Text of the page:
But my intuition is also that something has fundamentally changed, and that social media represent a way of connecting that is different from how we evolved. We evolved to talk to each other face to face, to share emotions in real time, and to interpret even extremely subtle signs of emotion in the faces, voices, and bodies of our social partners. These experiences are also the basis upon which our “emotional brains” develop normally. That is, without these experiences, we cannot develop the empathy, emotional sensitivity, and ability to control our emotions that are fundamental to being human.

If social media increasingly replace face-to-face interactions, then kids today may have fewer opportunities to build these basic social and emotional skills. Skills like empathy require that we are emotionally sensitive enough to see that someone is upset, that we take the time to put ourselves in their shoes, and that we offer support. If we are busy posting, texting, and tweeting our thoughts and experiences, do we have less time and ability to support others and in turn receive support?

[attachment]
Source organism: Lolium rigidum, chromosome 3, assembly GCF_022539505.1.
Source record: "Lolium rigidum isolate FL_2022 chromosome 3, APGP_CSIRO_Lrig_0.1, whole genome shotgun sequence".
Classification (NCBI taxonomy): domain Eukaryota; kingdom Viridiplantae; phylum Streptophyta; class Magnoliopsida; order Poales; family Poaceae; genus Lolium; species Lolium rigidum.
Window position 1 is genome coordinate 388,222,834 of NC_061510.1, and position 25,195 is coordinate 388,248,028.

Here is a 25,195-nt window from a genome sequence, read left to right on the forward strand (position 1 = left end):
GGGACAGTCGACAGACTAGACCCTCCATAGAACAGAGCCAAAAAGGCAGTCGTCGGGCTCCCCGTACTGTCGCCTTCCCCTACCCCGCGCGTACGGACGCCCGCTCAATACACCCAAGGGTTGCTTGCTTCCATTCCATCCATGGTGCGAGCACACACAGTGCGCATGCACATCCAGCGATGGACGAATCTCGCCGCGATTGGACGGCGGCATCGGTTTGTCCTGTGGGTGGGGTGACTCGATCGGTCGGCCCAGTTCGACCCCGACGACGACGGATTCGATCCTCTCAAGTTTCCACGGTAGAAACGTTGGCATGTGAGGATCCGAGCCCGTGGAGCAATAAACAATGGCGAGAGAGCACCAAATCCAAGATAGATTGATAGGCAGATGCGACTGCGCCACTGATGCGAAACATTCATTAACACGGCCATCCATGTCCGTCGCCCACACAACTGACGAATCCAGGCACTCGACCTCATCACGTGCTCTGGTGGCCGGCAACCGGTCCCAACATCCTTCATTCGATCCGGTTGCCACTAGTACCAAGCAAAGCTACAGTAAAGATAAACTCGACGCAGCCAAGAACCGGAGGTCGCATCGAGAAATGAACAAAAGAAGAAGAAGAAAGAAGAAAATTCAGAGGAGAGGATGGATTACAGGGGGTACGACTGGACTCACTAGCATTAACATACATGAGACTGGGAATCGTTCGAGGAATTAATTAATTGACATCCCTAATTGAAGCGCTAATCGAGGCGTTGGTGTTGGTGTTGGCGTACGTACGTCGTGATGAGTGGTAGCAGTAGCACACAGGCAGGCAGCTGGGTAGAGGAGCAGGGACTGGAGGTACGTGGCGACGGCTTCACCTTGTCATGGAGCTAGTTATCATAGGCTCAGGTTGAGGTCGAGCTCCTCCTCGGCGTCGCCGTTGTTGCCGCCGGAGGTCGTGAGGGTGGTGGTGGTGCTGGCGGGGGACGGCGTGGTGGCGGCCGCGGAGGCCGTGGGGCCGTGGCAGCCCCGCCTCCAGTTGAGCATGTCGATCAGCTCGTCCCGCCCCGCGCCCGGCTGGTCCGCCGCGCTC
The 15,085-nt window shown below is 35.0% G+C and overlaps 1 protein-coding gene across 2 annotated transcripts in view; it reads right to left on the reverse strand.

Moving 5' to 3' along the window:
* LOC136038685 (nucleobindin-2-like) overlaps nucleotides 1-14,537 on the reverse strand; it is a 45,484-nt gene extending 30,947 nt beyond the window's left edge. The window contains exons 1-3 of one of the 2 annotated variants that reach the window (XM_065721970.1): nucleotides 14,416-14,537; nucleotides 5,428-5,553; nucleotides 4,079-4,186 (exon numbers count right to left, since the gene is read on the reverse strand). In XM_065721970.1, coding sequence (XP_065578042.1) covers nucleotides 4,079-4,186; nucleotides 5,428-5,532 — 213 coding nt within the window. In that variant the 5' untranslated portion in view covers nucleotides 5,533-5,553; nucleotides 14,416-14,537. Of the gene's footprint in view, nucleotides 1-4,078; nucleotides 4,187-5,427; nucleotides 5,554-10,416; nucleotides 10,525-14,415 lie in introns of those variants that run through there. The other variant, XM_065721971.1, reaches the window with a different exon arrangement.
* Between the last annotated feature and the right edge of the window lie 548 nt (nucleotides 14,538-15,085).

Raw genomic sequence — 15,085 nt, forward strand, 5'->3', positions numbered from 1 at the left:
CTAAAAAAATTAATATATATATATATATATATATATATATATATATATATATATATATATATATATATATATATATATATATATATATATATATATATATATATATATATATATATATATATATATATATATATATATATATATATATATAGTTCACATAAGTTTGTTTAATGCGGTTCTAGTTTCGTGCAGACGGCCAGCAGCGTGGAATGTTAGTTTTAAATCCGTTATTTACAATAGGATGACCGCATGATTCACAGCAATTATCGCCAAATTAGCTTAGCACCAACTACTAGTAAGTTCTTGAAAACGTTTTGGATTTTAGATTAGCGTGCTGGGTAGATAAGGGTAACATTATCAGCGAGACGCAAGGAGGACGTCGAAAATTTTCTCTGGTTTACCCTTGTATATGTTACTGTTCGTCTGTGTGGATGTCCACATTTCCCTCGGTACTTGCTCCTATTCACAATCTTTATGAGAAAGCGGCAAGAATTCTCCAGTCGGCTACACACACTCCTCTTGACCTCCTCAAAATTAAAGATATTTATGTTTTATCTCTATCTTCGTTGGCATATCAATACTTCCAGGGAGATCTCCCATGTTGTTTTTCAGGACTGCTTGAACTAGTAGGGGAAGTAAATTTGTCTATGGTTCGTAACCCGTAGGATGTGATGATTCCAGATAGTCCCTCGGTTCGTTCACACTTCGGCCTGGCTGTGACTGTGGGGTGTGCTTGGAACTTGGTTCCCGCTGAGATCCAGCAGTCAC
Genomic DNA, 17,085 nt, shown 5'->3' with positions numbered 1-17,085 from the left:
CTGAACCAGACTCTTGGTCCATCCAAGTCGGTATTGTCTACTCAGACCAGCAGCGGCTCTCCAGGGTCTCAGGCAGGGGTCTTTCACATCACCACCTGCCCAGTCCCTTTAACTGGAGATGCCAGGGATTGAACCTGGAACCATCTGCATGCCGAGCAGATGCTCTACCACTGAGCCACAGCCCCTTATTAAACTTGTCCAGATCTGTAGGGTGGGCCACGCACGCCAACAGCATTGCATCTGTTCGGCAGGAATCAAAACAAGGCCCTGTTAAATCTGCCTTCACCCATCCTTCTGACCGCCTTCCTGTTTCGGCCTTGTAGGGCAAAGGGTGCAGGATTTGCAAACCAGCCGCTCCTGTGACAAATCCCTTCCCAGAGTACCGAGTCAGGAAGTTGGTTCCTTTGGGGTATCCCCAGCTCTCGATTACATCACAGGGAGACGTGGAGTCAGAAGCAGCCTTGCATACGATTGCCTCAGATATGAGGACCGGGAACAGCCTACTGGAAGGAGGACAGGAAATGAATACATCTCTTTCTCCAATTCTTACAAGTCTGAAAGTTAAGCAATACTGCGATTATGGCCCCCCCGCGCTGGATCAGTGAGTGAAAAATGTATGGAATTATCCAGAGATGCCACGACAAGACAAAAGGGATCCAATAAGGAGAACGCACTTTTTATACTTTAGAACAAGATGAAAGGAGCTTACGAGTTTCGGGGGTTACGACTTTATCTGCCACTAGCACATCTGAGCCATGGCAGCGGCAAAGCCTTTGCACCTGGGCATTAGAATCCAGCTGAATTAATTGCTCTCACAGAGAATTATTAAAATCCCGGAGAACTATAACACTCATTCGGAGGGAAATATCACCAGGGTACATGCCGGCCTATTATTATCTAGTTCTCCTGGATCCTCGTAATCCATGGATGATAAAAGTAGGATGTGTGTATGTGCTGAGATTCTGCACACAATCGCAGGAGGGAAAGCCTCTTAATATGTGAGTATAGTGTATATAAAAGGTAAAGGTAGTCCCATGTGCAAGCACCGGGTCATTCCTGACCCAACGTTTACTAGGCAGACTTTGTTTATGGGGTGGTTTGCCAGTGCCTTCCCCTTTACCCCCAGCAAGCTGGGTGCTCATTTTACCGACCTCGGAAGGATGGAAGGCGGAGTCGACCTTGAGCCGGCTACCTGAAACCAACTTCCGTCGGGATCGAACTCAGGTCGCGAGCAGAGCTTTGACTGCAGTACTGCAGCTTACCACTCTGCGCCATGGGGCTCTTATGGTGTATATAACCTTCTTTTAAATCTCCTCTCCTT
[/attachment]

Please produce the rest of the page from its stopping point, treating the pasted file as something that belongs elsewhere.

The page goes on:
A recent study suggests perhaps so. Published in the January edition of Evolution and Human Behavior, the team of researchers from the University of Wisconsin found that when girls stressed by a test talked with their moms, stress hormones dropped and comfort hormones rose. When they reached out to their moms via IM, however, nothing happened. By the study’s physiological measures, IM’ing with their moms was barely different than not communicating with them at all. The authors concluded, in an interview with Wired – “people still need to interact the way we evolved to interact.”